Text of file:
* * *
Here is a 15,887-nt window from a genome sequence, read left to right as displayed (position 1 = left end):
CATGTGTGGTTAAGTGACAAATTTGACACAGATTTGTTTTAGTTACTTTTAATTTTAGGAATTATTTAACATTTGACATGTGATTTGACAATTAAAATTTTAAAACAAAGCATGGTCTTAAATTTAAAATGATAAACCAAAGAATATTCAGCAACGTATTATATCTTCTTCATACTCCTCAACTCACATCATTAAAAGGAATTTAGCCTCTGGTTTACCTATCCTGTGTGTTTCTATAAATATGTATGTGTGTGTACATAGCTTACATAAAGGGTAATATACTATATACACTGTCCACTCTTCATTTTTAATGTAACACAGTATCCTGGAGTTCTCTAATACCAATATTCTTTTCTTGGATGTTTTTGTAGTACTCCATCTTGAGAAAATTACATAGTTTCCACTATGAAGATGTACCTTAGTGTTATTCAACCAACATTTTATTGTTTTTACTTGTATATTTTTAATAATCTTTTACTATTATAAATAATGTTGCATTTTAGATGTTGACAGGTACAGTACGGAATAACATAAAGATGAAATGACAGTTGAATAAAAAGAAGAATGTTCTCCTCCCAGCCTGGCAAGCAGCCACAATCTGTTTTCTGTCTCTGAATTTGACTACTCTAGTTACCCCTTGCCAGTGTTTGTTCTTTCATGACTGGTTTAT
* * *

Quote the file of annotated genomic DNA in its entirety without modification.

Here is a 15,887-nt window from a genome sequence, read left to right as displayed (position 1 = left end):
CATGTGTGGTTAAGTGACAAATTTGACACAGATTTGTTTTAGTTACTTTTAATTTTAGGAATTATTTAACATTTGACATGTGATTTGACAATTAAAATTTTAAAACAAAGCATGGTCTTAAATTTAAAATGATAAACCAAAGAATATTCAGCAACGTATTATATCTTCTTCATACTCCTCAACTCACATCATTAAAAGGAATTTAGCCTCTGGTTTACCTATCCTGTGTGTTTCTATAAATATGTATGTGTGTGTACATAGCTTACATAAAGGGTAATATACTATATACACTGTCCACTCTTCATTTTTAATGTAACACAGTATCCTGGAGTTCTCTAATACCAATATTCTTTTCTTGGATGTTTTTGTAGTACTCCATCTTGAGAAAATTACATAGTTTCCACTATGAAGATGTACCTTAGTGTTATTCAACCAACATTTTATTGTTTTTACTTGTATATTTTTAATAATCTTTTACTATTATAAATAATGTTGCATTTTAGATGTTGACAGGTACAGTACGGAATAACATAAAGATGAAATGACAGTTGAATAAAAAGAAGAATGTTCTCCTCCCAGCCTGGCAAGCAGCCACAATCTGTTTTCTGTCTCTGAATTTGACTACTCTAGTTACCCCTTGCCAGTGTTTGTTCTTTCATGACTGGTTTAT